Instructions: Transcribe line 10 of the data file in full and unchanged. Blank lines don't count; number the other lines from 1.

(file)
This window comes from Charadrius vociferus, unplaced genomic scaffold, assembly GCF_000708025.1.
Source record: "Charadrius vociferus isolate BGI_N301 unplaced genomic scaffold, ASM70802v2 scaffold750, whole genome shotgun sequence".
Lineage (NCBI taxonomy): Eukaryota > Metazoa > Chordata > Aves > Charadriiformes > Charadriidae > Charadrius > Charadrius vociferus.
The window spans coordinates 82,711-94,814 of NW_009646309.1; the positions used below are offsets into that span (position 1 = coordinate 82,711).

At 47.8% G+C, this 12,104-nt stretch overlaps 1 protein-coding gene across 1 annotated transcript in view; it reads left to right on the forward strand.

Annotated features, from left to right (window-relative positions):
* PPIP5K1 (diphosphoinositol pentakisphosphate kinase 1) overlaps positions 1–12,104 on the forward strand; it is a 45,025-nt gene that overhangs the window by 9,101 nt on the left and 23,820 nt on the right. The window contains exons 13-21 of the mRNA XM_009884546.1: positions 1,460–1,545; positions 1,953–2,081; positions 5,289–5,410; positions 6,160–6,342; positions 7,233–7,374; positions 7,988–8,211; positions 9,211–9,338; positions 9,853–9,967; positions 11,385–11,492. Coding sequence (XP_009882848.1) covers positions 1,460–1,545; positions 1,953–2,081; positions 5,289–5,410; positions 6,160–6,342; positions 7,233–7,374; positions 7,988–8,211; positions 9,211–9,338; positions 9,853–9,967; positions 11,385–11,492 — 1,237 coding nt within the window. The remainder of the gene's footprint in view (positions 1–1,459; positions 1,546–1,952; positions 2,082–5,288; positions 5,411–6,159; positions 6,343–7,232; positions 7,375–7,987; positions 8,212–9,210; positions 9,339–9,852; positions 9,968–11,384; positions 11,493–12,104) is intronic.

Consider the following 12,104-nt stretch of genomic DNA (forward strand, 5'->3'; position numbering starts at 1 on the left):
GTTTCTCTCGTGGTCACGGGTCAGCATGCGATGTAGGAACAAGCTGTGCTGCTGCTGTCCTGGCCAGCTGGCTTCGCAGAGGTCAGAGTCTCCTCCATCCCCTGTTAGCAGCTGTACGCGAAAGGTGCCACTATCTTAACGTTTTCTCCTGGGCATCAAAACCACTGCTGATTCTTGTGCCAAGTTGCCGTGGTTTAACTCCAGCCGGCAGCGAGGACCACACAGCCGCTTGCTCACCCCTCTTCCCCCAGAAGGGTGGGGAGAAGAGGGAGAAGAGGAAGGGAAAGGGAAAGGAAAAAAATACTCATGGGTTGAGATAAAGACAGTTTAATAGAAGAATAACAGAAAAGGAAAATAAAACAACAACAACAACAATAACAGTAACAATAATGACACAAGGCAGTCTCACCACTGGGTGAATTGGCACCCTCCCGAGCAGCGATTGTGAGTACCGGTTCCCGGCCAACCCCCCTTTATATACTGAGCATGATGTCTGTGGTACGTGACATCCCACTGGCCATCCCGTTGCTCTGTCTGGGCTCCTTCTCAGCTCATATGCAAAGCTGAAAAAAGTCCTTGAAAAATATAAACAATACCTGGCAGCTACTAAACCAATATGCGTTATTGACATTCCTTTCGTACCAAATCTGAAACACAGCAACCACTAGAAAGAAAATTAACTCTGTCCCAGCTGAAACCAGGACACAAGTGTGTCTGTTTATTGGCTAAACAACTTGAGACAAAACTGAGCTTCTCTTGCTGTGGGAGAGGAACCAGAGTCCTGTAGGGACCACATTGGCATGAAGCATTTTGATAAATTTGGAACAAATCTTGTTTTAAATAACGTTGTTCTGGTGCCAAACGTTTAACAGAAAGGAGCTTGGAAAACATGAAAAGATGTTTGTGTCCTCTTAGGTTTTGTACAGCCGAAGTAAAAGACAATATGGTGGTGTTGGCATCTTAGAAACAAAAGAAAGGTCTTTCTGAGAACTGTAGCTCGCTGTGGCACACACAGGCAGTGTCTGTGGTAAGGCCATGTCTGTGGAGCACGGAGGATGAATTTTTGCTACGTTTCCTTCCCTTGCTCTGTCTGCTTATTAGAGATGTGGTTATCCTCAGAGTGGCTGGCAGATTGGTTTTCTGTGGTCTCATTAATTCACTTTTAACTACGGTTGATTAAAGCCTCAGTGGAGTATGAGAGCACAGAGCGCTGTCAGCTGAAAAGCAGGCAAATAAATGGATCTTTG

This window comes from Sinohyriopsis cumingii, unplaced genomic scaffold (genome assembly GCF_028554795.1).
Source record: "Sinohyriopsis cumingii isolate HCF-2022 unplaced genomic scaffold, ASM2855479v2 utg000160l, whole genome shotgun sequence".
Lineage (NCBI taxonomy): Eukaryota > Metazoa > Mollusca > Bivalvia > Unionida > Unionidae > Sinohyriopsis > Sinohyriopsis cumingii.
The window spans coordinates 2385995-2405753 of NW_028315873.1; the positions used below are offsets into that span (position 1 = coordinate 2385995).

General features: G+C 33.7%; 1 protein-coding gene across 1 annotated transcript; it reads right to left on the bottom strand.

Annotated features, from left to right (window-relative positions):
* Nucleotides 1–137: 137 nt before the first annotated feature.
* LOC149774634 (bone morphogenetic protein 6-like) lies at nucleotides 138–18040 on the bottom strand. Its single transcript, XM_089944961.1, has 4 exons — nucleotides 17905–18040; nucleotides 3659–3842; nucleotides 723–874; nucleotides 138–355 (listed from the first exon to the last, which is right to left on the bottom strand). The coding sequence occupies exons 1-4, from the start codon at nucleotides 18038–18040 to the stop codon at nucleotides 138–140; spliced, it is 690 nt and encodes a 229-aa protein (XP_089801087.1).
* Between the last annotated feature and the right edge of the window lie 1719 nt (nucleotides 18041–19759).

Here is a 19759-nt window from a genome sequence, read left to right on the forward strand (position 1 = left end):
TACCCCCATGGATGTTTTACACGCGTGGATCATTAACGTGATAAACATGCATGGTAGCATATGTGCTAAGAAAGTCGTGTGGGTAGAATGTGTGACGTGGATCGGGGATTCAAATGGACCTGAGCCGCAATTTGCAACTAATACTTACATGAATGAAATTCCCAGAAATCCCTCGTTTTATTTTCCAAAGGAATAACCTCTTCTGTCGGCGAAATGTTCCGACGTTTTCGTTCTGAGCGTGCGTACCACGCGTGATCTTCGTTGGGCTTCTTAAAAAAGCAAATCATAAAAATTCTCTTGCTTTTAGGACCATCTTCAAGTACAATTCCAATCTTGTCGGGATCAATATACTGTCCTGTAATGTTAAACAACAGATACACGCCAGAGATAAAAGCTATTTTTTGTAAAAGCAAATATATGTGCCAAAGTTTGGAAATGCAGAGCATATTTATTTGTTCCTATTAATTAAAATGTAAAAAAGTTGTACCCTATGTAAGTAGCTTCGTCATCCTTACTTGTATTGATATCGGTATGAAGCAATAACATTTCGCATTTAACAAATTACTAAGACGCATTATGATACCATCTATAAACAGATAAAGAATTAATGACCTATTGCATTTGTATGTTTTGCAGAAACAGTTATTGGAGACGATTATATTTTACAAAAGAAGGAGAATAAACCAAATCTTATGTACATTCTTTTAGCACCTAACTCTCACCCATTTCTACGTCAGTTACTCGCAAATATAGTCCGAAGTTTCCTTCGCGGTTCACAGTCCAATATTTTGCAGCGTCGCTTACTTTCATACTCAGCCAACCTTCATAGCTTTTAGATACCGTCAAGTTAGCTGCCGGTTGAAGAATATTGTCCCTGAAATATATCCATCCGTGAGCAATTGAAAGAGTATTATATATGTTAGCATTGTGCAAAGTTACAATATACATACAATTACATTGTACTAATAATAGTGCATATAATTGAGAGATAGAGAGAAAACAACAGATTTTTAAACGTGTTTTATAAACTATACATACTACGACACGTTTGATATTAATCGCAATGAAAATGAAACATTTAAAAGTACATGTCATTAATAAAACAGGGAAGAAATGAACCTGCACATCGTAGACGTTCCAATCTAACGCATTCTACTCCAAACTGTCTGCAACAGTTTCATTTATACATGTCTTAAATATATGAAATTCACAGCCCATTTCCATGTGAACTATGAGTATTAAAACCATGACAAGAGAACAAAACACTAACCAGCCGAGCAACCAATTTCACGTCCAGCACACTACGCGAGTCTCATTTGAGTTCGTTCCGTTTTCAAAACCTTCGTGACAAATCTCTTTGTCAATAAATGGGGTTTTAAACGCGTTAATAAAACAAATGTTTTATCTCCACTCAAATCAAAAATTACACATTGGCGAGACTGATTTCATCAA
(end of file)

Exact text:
This window comes from Sinohyriopsis cumingii, unplaced genomic scaffold (genome assembly GCF_028554795.1).